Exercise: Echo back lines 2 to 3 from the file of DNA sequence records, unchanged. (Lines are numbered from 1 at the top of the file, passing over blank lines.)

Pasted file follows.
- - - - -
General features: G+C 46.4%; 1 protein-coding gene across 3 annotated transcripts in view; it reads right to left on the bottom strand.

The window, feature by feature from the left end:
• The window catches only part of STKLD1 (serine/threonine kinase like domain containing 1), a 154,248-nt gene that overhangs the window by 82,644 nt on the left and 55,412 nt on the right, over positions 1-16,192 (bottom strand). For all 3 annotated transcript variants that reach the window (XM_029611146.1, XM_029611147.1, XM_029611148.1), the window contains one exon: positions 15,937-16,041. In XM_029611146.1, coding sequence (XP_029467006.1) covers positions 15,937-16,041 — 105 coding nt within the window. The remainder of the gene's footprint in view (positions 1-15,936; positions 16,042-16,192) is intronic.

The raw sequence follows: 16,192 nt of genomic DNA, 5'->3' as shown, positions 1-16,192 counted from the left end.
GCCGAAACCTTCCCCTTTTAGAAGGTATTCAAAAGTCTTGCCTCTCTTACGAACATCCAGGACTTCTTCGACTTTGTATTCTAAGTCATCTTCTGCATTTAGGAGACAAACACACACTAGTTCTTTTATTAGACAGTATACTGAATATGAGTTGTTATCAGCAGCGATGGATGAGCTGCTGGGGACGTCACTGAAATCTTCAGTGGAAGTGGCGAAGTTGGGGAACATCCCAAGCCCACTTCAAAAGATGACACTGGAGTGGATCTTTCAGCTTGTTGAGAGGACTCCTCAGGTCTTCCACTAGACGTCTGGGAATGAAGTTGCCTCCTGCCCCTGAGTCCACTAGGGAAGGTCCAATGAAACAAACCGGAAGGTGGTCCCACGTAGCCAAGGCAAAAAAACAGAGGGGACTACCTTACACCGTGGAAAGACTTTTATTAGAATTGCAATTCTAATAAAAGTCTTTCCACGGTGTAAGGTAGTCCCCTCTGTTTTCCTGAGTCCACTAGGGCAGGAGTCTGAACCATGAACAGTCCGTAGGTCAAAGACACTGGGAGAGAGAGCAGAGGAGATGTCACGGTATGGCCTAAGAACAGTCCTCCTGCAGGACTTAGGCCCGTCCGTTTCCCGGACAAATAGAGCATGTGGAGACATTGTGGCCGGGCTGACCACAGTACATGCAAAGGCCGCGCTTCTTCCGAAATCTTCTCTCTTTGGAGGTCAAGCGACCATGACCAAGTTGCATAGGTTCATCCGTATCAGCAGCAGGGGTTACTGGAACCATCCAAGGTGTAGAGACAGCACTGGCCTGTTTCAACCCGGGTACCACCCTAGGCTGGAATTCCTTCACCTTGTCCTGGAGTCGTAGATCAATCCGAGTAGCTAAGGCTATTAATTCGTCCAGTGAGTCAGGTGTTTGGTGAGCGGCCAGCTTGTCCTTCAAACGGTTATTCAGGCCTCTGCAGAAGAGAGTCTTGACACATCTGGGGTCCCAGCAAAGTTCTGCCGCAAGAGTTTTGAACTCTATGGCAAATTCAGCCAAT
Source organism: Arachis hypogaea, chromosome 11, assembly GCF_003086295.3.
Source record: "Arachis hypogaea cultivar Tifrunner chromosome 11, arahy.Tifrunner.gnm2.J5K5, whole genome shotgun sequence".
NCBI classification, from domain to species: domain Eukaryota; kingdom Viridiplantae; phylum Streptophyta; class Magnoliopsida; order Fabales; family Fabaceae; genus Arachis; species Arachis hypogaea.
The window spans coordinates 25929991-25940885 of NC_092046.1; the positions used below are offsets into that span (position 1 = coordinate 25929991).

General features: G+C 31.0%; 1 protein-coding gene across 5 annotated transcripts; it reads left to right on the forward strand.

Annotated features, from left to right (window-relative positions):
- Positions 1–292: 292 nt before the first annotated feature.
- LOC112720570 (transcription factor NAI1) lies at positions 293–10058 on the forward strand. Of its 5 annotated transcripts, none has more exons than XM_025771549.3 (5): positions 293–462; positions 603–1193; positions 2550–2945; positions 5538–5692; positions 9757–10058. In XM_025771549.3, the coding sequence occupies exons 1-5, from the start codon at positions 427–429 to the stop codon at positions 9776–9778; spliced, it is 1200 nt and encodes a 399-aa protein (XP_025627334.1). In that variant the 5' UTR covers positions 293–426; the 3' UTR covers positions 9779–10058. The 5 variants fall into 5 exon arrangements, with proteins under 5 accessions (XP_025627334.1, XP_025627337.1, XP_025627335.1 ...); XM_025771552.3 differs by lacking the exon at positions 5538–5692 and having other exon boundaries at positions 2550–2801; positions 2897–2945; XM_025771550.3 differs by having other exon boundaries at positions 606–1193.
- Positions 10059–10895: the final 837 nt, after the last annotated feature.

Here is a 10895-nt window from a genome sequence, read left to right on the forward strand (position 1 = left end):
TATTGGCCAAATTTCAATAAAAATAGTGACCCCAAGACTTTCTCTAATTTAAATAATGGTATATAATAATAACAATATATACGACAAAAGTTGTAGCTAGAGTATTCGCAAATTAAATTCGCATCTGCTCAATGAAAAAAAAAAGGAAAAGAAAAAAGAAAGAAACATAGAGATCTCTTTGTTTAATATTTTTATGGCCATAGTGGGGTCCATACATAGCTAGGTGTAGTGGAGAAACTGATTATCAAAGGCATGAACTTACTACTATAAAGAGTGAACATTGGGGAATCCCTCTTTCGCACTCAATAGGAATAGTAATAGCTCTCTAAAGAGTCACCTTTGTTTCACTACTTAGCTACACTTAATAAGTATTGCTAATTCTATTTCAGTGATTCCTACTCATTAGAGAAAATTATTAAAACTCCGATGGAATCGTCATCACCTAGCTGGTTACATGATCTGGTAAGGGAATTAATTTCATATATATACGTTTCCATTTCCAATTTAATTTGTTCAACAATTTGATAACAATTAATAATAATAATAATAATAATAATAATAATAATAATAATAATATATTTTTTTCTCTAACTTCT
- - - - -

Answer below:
The window, feature by feature from the left end:
• The window catches only part of STKLD1 (serine/threonine kinase like domain containing 1), a 154,248-nt gene that overhangs the window by 82,644 nt on the left and 55,412 nt on the right, over positions 1-16,192 (bottom strand). For all 3 annotated transcript variants that reach the window (XM_029611146.1, XM_029611147.1, XM_029611148.1), the window contains one exon: positions 15,937-16,041. In XM_029611146.1, coding sequence (XP_029467006.1) covers positions 15,937-16,041 — 105 coding nt within the window. The remainder of the gene's footprint in view (positions 1-15,936; positions 16,042-16,192) is intronic.